The themes of “students’ responses” and “students’ content knowledge” emerged from the math camp group and the traditional group with both themes receiving similar emphases from the two groups of preservice teachers.
However, the math camp group not only supplied more data which fell within the two themes, but their statements regarding students’ responses and students’ content knowledge were much more specific than were the statements of the traditional participants.
Although both groups of preservice teachers revealed an ability to focus on students and to distinguish variances between individual students, the specific statements of the math camp participants indicated their enhanced ability to not only recognize the explicit variances and needs of students but to also identify the possible changes that could be incorporated to meet those needs.
Furthermore, an essential element of reform-oriented mathematics is to create a classroom of equity wherein the mathematical needs of every student are recognized and addressed. Participants in the math camp field experience were better able to incorporate the theory of mathematical equity into their actual practice, while the traditional field experience limited some of the preservice teachers’ abilities to apply the theory of the methods course to the practice of the elementary classroom.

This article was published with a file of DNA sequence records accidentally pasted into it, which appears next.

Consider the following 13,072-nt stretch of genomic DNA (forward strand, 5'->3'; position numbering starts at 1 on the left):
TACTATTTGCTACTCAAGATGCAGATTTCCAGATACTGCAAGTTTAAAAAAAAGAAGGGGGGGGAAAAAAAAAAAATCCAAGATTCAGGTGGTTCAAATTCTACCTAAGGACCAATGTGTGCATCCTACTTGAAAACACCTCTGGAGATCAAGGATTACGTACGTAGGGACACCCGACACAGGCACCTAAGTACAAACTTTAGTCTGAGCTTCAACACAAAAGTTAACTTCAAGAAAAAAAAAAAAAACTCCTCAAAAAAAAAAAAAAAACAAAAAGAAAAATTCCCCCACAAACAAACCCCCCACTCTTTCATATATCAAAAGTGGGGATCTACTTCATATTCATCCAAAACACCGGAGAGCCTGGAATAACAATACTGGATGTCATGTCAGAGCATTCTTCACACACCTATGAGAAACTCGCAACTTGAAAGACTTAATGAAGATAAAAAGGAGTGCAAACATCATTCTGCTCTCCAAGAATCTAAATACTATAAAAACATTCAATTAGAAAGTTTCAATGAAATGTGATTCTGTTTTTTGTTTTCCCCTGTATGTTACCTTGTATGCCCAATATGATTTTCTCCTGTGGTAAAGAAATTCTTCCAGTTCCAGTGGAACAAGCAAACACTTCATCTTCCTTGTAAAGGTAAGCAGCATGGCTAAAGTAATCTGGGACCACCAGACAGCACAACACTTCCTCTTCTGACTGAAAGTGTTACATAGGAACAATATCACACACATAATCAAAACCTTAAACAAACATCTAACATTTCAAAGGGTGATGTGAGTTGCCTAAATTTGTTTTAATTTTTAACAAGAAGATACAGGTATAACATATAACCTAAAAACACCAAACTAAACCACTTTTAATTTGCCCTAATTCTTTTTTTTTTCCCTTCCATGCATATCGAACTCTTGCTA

The final categorical level of analysis, inquiry into self and ongoing professional development, addresses skills and attitudes toward reflective practice and professional development. Although both groups of preservice teachers were required to reflect upon their field experience, the math camp participants provided a greater number of reflective statements at this level.
The findings thus suggest that the context of the traditional field experience did not provide the preservice teachers with the same level of support for the development of their mathematics knowledge and skills as did the math camp field experience.
There are specific implications teacher education programs could consider:
1. All field experiences should include multiple opportunities for preservice teachers to teach from lessons they have prepared.
2. When designing field experiences, teacher education programs must recognize the importance of situating field experiences within actual classroom settings as well as considering multiple campus and multiple classroom placements.
3. Preservice teachers should be provided a format or forum for addressing the contradictions and dilemmas inherent in field experiences.
4. All preservice teachers need opportunities to attend to their relationship-building skills.
5. It would be important to include an end of course reflection specific to “how I’ve grown” and “how I need to continue to grow” as a mathematics teacher.
Knowles, J. G., & Cole, A. L. (1996). Developing practice through field experience. In F. Murray (Ed.), The teacher educator’s handbook: Building a knowledge base for the preparation of teachers (pp. 648–688). San Francisco, CA: Jossey Bass, Committee on the Professional Knowledge Base, American Association of Colleges for Teacher Education.